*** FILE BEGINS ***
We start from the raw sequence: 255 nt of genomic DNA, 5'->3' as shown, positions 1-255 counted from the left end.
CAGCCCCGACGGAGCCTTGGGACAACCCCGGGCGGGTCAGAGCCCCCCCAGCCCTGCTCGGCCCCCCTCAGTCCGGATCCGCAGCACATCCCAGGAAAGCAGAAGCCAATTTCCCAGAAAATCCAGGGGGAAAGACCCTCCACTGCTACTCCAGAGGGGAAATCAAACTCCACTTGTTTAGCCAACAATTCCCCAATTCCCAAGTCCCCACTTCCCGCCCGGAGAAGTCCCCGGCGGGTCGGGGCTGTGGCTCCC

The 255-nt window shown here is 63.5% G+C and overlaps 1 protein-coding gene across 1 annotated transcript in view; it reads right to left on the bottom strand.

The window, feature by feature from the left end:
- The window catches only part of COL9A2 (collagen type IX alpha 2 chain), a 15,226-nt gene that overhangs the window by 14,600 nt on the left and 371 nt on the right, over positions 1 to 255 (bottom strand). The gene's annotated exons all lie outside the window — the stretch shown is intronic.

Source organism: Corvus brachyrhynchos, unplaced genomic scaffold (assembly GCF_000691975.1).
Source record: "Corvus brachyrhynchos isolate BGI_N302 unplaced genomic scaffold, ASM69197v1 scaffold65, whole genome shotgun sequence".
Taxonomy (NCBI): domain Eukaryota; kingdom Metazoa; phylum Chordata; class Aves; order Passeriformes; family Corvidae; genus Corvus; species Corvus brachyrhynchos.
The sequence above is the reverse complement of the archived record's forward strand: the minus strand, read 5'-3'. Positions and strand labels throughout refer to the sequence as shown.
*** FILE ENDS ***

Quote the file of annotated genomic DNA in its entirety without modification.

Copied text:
We start from the raw sequence: 255 nt of genomic DNA, 5'->3' as shown, positions 1-255 counted from the left end.
CAGCCCCGACGGAGCCTTGGGACAACCCCGGGCGGGTCAGAGCCCCCCCAGCCCTGCTCGGCCCCCCTCAGTCCGGATCCGCAGCACATCCCAGGAAAGCAGAAGCCAATTTCCCAGAAAATCCAGGGGGAAAGACCCTCCACTGCTACTCCAGAGGGGAAATCAAACTCCACTTGTTTAGCCAACAATTCCCCAATTCCCAAGTCCCCACTTCCCGCCCGGAGAAGTCCCCGGCGGGTCGGGGCTGTGGCTCCC

The 255-nt window shown here is 63.5% G+C and overlaps 1 protein-coding gene across 1 annotated transcript in view; it reads right to left on the bottom strand.

The window, feature by feature from the left end:
- The window catches only part of COL9A2 (collagen type IX alpha 2 chain), a 15,226-nt gene that overhangs the window by 14,600 nt on the left and 371 nt on the right, over positions 1 to 255 (bottom strand). The gene's annotated exons all lie outside the window — the stretch shown is intronic.

Source organism: Corvus brachyrhynchos, unplaced genomic scaffold (assembly GCF_000691975.1).
Source record: "Corvus brachyrhynchos isolate BGI_N302 unplaced genomic scaffold, ASM69197v1 scaffold65, whole genome shotgun sequence".
Taxonomy (NCBI): domain Eukaryota; kingdom Metazoa; phylum Chordata; class Aves; order Passeriformes; family Corvidae; genus Corvus; species Corvus brachyrhynchos.
The sequence above is the reverse complement of the archived record's forward strand: the minus strand, read 5'-3'. Positions and strand labels throughout refer to the sequence as shown.